Like the young, I too can learn something about history from the cinema. Ran into a movie about Leo Tolstoy's last days in the film The Last Station. Not high drama, a good soap opera though of everyday life in the life of a very famous man in his day. I am also a Helen Mirren fan.
Well anyway, I never heard of Tolstoy and his Christian Anarchy and non-violence advocacy. Tolstoy's socialist views were more than exceeded and abused after the Russian Revolution. But that is another story.
The Christian anarchy thing sounds areligionist. Tolstoy was no doubt repulsed by the state religion of Russia in those days. In a way his message is the message of Jesus in the Sermon on the Mount. Tolstoy's book The Kingdom of God is Within You (Luke 17:21) is the basis of a non-violent reaction to business as usual regarding wars, social injustice etc.
Another interesting tangent regarding this book I was wholfully ignorant about is that it inspired a young Mahatma Ghandi to form his own ideas about passive resistance against the British in India. Ghandhi wrote to Tolstoy for permission to translate and reprint Tolstoy's A Letter to a Hindu in which Tolstoy advocates love and non-violence to overthrow the British in India. Tolstoy's last letter was to Ghandhi.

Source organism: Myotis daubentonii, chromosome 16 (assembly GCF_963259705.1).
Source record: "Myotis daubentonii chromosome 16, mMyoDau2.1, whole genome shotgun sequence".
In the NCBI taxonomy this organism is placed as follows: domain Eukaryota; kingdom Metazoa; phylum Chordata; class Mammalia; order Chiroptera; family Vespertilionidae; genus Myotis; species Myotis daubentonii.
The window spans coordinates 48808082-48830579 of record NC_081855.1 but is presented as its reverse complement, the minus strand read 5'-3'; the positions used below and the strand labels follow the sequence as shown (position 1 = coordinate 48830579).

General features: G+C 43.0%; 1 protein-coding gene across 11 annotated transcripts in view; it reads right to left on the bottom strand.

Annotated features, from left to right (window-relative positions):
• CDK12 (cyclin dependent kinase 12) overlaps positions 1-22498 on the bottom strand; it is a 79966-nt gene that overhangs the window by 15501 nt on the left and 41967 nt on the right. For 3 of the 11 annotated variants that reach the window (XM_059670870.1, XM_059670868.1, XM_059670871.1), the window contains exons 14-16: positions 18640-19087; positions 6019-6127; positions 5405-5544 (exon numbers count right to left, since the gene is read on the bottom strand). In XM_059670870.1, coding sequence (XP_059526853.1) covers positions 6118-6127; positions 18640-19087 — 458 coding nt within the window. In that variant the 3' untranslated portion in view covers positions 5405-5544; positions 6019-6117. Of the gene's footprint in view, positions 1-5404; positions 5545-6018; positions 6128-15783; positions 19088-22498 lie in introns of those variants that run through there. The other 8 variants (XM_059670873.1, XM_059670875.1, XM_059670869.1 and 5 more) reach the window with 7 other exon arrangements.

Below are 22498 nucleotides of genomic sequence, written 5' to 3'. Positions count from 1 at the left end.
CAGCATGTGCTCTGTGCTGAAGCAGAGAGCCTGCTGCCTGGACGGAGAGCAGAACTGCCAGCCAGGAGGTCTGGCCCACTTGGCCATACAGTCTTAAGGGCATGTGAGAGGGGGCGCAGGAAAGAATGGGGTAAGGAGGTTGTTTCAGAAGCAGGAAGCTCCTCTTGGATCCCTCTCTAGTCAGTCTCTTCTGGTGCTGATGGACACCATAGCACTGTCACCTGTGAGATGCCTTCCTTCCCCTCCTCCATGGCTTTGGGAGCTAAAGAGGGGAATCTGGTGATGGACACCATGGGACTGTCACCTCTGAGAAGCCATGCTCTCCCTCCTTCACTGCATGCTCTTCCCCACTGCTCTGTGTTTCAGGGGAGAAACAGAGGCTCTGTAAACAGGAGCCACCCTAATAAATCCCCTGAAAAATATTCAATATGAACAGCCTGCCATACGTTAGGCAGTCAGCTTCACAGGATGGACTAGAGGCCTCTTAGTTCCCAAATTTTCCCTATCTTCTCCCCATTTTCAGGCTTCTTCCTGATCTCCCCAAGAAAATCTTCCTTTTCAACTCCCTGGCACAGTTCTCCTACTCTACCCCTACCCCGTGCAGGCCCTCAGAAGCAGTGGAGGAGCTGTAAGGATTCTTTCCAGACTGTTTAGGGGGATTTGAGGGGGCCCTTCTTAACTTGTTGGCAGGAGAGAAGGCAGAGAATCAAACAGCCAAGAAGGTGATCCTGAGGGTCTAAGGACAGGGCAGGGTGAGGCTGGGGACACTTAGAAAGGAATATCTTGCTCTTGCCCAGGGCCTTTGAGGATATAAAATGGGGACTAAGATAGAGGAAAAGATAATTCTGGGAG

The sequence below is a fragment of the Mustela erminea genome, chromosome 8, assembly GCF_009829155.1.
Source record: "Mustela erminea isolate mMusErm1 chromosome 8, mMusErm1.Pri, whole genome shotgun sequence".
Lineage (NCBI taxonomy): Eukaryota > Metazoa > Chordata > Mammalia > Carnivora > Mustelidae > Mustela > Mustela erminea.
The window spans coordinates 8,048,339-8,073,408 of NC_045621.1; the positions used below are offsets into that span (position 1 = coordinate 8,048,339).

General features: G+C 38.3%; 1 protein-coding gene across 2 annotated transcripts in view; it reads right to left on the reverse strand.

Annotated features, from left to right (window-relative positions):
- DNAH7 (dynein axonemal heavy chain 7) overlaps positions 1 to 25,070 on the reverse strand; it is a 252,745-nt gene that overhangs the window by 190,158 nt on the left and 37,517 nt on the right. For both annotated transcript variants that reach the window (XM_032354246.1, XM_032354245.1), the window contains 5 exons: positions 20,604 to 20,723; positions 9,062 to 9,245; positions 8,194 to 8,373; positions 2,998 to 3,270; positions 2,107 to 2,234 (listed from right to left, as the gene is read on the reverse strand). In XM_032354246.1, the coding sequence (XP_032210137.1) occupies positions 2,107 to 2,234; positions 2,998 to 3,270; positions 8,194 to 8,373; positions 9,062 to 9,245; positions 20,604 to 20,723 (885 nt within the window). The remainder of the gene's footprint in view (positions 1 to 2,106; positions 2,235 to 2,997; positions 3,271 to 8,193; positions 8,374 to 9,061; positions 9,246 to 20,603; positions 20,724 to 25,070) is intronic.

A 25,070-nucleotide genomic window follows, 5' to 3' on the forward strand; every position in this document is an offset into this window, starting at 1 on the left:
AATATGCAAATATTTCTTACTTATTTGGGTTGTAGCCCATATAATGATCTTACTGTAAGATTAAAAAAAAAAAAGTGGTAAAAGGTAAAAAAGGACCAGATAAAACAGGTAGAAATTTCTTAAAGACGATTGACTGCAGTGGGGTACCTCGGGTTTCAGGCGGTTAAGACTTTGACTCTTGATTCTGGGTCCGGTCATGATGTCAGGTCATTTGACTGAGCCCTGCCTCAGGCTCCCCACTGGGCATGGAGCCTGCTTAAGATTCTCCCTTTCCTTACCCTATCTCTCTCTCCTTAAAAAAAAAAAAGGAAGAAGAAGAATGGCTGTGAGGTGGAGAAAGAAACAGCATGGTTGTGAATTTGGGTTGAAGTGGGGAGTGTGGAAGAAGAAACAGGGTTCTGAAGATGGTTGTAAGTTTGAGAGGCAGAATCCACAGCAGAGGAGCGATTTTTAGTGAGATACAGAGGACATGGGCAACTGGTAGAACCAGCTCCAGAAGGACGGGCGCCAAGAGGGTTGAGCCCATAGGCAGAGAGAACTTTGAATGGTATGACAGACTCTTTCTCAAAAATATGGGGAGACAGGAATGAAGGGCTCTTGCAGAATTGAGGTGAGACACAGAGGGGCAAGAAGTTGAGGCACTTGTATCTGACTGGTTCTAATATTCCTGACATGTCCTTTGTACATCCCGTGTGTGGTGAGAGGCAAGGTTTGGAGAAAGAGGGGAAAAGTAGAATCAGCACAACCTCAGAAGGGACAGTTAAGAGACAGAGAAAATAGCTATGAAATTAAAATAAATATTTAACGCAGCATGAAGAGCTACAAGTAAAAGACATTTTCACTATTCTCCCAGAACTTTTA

I am a student of history and know that Martin Luther King Jr. based his passive resistance program and efforts on those of Ghandhi. I am not a very good student of history to not know that Ghandhi based much of his political strategy on ideas put forth by the Christan Anarchist Leo Tolstoy.
The ripple effects of the Sermon on the Mount have an energy that seem to go on forever no matter what any official or sanctioned vested religion does to cloud the message of Jesus.
The Kingdom of God can be truly said to be within each one of us!